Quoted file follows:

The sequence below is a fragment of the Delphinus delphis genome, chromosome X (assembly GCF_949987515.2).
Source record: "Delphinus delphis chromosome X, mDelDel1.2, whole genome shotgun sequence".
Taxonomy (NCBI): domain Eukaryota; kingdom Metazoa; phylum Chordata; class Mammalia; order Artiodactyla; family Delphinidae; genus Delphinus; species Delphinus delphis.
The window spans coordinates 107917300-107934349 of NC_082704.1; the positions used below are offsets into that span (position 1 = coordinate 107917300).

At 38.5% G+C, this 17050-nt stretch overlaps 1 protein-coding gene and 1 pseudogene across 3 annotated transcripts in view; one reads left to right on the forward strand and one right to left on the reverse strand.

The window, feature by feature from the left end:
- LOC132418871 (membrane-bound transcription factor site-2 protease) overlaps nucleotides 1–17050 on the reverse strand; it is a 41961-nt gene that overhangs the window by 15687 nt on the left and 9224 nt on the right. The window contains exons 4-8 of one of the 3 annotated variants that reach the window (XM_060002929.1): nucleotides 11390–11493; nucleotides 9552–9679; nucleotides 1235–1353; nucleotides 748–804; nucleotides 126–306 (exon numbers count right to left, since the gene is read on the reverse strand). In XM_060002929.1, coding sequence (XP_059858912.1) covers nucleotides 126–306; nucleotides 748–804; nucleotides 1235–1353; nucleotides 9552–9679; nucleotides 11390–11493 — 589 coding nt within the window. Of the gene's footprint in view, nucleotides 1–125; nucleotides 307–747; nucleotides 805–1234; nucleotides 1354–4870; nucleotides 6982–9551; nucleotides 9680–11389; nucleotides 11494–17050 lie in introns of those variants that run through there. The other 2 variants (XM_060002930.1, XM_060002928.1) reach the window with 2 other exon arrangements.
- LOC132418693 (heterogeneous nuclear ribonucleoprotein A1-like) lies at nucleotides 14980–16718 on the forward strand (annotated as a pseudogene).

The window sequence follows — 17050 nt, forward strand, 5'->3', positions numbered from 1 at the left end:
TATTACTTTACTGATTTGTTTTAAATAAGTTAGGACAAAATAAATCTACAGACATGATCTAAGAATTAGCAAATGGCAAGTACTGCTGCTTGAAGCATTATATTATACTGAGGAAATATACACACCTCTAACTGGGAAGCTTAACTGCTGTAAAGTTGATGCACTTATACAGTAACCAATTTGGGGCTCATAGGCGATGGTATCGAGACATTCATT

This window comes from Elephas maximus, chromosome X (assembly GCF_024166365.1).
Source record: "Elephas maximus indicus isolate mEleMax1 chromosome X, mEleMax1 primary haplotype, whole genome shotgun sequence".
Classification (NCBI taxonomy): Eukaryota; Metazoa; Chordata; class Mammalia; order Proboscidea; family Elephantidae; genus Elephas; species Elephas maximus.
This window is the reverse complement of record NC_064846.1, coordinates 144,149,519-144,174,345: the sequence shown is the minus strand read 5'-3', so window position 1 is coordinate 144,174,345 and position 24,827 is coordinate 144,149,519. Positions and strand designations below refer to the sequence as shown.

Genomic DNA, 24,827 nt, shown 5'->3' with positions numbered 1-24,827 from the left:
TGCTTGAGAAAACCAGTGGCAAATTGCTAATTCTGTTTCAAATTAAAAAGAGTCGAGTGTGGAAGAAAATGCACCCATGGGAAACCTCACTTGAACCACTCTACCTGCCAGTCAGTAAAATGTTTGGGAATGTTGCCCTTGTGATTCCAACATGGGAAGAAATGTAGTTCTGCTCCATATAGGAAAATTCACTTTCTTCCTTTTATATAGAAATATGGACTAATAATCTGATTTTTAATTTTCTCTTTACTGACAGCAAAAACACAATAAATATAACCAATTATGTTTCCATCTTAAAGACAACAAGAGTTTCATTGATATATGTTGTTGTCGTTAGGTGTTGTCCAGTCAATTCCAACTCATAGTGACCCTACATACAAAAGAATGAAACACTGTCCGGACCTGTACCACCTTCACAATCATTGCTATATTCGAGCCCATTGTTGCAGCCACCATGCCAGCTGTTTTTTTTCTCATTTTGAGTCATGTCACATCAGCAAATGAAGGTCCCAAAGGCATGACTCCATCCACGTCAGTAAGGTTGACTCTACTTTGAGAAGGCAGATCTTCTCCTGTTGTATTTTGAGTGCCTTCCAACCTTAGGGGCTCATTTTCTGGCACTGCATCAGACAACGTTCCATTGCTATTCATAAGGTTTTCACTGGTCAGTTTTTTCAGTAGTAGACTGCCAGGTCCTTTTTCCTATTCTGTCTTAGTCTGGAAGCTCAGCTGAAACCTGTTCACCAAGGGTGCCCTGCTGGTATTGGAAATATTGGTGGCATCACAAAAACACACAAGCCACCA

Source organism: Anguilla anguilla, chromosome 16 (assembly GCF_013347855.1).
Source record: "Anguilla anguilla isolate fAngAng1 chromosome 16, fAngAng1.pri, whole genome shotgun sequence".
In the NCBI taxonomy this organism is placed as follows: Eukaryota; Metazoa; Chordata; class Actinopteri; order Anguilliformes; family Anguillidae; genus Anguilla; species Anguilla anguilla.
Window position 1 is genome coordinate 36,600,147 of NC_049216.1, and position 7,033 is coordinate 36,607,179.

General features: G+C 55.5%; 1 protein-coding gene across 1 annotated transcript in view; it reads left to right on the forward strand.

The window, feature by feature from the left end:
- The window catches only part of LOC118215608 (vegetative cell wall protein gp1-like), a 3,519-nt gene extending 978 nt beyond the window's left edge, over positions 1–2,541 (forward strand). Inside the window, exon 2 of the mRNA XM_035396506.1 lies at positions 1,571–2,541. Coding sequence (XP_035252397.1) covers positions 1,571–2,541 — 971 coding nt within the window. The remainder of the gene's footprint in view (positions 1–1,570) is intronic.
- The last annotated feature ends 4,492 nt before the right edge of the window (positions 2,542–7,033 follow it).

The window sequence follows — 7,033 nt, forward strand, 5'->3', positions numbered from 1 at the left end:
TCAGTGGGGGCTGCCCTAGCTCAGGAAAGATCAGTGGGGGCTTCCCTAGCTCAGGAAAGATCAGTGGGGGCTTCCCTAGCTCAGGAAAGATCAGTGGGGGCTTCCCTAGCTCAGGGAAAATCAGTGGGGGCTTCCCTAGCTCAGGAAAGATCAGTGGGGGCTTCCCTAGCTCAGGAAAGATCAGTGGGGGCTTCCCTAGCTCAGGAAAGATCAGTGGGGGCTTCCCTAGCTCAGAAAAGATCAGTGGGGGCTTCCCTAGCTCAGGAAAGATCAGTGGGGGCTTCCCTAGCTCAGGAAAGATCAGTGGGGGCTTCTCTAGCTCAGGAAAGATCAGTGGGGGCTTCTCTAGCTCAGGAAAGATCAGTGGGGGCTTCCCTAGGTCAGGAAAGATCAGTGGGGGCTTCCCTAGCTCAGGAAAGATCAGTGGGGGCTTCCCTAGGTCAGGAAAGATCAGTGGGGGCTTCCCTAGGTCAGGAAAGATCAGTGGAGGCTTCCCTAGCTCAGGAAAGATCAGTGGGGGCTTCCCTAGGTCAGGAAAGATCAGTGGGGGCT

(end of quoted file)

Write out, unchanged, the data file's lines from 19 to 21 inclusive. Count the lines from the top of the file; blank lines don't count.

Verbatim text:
In the NCBI taxonomy this organism is placed as follows: Eukaryota; Metazoa; Chordata; class Actinopteri; order Anguilliformes; family Anguillidae; genus Anguilla; species Anguilla anguilla.
Window position 1 is genome coordinate 36,600,147 of NC_049216.1, and position 7,033 is coordinate 36,607,179.

General features: G+C 55.5%; 1 protein-coding gene across 1 annotated transcript in view; it reads left to right on the forward strand.